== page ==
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How Many Physiotherapy Sessions Will I Need?

Ah, the age-old question! How many physiotherapy sessions will it take to recover from an injury? Fortunately/unfortunately, as with most things in life, the answer is: “it depends”.

We know that might not be the answer you’re looking for.

Read on to learn more.

Different injuries require different levels of treatment, and the number of sessions needed can vary depending on the nature and severity of the injury, your overall health and fitness, what recovery means to you, and a host of other factors.

For example, a minor sprain or strain may only require a few sessions of physiotherapy to get the patient back on track. But if it’s a recurring sports-related injury recovery might mean something different – it might mean unlearning movement patterns that have repeatedly caused harm and ultimately improving peak performance. A small fall might not need much treatment at all, but in an elderly patient for whom falls could have serious consequences, recovery might mean balance and proprioception training on top of treating the injury. On the other hand, a more serious injury, such as a torn ligament or a broken bone, may require several weeks or even months of treatment to fully recover.

But then nothing after that – it all, well, depends.

The good news is that physiotherapy is a highly effective form of treatment for many injuries, and can help to reduce pain, improve mobility, and speed up the healing process. So, while it may take some time and effort, with the help of a skilled physiotherapist, you might even come out the other side of your injury stronger than before.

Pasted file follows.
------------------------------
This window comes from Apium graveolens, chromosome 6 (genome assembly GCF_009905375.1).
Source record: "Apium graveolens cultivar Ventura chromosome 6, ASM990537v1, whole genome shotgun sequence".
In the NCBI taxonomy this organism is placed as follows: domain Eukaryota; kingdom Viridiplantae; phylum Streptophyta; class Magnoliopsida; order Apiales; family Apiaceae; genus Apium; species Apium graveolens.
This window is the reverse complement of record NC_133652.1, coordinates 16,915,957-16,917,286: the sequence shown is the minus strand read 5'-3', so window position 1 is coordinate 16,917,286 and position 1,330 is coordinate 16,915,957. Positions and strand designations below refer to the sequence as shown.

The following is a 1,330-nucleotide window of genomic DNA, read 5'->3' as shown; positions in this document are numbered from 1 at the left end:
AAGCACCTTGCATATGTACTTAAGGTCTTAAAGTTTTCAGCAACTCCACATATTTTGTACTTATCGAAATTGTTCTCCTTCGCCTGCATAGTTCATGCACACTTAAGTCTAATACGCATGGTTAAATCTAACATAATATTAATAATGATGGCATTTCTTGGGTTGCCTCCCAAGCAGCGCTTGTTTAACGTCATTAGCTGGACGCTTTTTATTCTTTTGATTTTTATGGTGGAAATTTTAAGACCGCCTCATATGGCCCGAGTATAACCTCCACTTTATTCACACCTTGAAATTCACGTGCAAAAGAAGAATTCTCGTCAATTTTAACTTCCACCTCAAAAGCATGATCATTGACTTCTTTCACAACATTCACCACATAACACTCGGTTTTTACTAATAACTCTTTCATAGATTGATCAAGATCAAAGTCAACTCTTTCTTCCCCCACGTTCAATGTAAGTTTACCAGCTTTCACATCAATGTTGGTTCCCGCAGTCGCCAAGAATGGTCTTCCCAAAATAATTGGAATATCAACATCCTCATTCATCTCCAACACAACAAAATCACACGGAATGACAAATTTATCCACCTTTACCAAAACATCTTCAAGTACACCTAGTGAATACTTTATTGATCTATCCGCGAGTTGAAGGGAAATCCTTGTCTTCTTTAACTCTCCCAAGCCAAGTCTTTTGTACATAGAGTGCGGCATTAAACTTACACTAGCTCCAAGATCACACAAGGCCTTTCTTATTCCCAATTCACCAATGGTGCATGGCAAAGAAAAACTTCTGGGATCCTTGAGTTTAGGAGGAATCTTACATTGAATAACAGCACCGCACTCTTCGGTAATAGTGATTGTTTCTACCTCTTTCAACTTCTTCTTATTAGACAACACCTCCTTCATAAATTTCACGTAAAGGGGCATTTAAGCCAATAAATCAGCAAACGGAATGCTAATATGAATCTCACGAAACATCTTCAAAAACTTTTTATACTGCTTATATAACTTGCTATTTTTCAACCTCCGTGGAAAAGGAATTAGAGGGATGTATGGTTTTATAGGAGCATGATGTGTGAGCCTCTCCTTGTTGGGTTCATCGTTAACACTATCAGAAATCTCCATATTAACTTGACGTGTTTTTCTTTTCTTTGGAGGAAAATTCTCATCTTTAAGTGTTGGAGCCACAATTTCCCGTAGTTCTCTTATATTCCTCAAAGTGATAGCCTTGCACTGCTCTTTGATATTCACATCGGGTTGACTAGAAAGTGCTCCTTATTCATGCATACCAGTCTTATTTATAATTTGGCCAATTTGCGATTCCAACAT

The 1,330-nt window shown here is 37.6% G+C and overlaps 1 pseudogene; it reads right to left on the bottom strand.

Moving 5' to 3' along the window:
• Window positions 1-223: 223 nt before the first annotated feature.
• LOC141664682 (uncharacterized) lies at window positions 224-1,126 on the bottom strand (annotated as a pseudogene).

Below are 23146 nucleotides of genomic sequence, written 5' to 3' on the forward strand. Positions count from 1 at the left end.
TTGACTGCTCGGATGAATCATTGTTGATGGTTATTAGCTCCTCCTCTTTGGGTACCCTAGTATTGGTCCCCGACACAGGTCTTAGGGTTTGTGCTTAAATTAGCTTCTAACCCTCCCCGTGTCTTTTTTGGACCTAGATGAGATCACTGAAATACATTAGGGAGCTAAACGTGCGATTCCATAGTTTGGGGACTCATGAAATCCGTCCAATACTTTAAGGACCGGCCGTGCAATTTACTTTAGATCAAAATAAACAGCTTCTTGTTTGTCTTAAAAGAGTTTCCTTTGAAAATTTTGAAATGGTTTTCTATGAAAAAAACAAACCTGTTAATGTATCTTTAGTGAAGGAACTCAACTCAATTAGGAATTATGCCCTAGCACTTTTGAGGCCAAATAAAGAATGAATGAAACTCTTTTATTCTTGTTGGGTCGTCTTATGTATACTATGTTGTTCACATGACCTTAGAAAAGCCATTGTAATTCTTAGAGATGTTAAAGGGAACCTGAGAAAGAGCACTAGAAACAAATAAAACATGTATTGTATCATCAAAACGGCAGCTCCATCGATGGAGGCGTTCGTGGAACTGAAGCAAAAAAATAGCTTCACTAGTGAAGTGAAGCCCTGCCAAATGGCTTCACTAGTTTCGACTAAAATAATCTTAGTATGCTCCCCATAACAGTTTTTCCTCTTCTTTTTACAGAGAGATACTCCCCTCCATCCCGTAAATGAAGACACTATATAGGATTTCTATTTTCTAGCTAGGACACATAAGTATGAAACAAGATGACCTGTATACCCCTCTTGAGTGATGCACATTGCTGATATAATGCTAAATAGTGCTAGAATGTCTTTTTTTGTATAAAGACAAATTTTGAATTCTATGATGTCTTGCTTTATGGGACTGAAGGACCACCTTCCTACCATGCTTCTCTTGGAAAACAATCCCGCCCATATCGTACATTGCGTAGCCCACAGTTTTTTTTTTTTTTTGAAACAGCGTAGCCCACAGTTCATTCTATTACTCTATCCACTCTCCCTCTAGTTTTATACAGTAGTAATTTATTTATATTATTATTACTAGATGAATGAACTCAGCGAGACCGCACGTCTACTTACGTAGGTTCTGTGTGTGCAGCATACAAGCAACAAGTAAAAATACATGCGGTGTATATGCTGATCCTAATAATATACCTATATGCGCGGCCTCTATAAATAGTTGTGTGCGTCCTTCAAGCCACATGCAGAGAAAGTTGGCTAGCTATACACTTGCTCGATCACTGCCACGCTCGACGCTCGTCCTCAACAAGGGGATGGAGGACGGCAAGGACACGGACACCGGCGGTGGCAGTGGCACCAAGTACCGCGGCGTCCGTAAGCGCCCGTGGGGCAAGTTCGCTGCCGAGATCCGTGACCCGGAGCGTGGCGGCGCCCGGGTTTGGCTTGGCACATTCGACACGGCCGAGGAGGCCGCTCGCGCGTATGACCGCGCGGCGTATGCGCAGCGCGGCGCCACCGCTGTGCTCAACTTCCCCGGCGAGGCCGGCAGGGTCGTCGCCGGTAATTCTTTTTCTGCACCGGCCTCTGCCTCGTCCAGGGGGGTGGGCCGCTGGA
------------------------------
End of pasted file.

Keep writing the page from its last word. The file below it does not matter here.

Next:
Of course, there are no guarantees when it comes to recovery times, and everyone’s journey is different. So, let’s get down to the nitty-gritty with a few examples.

Example: ACL Rupture

Recovering from an ACL rupture can take several months of physiotherapy treatment. The number of actual sessions required might vary depending on the severity and location of the tear, the patient’s age and overall health, and their level of physical activity.

Example: Minor Ankle Sprain

Recovery time for a minor ankle sprain on the other hand can range from a few days to several weeks: the first few sessions will focus on reducing pain and swelling, as well as restoring the range of motion in the affected ankle. But as the ankle begins to heal more intensive exercises aimed at preventing future injury (through improved balance and proprioception) will begin to dominate.

These are two extremes just to give you an idea. In either instance, the patient’s diligence in performing their exercises and following other advice around rest, strapping, elevation, and so on, makes a big difference to the quality and duration of their recovery.

Our Big Takeaway

But here’s the thing. If it takes a few months (or even a year) for your injury to heal well, the same amount of time will have passed as if you didn’t invest time and effort into healing. It reminds us of the old joke about someone who wanted to learn to play the piano and was dismayed when the teacher told them it would take years to become great at it. “Do you know how old I’ll be by then?” the student demanded. “The same age you’ll be whether you play or not” retorted the teacher. How old will you be when you’re finally able to run/jump/pivot/play football/dance/pick something (like a beloved pet) up off the floor again? Whether it’s weeks or months from now, our physiotherapists are here to help you.

Call us on 9982-6555 to make an appointment.

And in the meantime, we invite you to follow us on social media for helpful health-related tips and tricks.

Check us out at O’neill & Pross Physiotheray on Facebook or Instagram.

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